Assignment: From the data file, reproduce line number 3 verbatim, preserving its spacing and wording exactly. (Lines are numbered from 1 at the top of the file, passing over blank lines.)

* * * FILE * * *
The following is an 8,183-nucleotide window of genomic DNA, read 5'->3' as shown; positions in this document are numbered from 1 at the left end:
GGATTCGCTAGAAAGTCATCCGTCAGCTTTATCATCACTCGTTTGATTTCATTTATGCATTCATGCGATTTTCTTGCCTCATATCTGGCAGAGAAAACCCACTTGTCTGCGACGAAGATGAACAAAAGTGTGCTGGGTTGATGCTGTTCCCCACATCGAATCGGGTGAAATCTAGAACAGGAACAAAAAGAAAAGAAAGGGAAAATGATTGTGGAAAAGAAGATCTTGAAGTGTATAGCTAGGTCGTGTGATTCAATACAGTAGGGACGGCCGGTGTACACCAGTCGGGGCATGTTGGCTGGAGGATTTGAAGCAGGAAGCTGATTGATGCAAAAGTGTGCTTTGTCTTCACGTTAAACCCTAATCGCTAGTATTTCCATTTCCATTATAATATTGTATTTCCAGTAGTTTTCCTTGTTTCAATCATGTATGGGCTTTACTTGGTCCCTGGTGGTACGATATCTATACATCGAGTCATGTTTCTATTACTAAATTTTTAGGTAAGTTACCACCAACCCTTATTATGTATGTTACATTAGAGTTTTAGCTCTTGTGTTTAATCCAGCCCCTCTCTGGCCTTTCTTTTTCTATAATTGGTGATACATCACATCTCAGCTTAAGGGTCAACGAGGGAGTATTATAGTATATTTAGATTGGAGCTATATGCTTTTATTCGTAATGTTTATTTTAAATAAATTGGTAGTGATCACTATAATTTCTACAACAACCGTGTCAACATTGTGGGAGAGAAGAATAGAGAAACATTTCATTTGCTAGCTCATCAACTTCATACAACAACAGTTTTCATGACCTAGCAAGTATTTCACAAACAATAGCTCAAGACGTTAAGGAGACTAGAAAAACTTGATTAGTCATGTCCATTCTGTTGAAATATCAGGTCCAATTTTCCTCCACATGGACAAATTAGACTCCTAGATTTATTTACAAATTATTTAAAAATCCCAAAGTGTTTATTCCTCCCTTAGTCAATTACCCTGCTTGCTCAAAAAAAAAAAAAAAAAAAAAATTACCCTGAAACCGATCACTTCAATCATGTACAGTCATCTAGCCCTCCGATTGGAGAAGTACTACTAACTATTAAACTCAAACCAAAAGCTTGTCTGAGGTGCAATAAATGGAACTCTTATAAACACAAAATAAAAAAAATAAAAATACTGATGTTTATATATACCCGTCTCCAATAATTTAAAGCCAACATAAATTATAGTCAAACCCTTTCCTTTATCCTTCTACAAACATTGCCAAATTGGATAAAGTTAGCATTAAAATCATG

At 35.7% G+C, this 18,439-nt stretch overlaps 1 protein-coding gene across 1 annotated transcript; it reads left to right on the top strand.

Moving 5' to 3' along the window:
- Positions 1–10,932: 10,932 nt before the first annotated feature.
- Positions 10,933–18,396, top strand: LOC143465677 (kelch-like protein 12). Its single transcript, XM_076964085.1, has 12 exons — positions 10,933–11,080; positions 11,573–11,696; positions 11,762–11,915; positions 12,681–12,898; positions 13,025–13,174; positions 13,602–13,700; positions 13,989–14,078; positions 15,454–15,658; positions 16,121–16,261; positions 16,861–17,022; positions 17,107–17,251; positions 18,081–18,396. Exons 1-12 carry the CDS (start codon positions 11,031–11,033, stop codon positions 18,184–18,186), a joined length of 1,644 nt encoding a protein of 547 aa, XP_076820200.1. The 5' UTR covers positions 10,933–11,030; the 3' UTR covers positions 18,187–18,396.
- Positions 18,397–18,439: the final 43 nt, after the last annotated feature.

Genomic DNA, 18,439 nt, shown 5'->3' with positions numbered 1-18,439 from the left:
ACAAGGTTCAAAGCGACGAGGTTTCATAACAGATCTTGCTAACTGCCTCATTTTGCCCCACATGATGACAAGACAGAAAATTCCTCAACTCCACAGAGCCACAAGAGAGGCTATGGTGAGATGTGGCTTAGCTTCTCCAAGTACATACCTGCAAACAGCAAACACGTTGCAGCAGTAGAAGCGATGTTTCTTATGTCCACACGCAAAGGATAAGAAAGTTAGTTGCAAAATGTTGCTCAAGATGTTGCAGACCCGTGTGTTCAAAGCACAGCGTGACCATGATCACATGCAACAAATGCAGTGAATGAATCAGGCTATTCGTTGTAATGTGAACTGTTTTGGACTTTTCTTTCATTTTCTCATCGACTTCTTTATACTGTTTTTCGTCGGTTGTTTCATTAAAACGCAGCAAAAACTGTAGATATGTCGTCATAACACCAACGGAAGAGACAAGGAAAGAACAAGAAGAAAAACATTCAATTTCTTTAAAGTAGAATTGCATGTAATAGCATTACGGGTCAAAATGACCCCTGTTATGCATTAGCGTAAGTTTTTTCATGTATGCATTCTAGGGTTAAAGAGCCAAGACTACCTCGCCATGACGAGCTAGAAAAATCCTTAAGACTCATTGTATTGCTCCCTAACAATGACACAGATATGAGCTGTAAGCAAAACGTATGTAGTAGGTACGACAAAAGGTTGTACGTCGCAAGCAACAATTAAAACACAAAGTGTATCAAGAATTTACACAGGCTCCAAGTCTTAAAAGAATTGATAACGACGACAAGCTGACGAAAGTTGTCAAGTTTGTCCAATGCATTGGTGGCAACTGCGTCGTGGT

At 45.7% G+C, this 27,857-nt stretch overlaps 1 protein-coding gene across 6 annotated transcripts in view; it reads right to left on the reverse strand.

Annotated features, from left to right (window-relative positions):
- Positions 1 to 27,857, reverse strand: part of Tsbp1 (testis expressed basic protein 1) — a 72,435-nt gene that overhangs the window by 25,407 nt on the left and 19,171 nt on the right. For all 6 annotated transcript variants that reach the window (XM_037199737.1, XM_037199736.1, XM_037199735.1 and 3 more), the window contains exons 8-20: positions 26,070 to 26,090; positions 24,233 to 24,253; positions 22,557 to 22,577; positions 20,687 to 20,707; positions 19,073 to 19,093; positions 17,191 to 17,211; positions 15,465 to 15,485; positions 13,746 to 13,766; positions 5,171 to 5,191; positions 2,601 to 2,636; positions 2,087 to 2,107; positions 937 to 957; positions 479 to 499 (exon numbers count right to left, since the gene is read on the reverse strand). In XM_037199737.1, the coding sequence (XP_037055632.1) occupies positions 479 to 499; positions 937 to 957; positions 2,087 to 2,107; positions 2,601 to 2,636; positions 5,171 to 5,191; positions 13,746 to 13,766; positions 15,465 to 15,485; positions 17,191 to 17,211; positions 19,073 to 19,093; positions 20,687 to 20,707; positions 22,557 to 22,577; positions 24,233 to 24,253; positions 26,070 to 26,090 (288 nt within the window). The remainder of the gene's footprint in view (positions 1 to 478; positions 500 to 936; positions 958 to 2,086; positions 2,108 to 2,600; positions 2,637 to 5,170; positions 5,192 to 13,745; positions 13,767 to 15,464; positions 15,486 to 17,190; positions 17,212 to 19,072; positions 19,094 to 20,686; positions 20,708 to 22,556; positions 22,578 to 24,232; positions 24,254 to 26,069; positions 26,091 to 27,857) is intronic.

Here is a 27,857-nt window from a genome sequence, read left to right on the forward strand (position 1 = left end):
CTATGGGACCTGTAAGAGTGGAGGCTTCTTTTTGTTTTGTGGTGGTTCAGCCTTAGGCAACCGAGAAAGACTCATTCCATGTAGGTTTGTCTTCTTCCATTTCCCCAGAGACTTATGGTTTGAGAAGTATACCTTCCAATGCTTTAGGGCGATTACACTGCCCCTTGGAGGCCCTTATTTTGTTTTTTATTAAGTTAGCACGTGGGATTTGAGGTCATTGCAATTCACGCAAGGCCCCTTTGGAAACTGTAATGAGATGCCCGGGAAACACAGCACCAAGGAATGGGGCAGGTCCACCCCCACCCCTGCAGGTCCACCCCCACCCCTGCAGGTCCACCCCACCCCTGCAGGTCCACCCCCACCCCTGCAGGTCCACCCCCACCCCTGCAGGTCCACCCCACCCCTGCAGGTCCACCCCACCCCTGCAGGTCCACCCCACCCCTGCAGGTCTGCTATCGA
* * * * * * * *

At 35.7% G+C, this 18,439-nt stretch overlaps 1 protein-coding gene across 1 annotated transcript; it reads left to right on the top strand.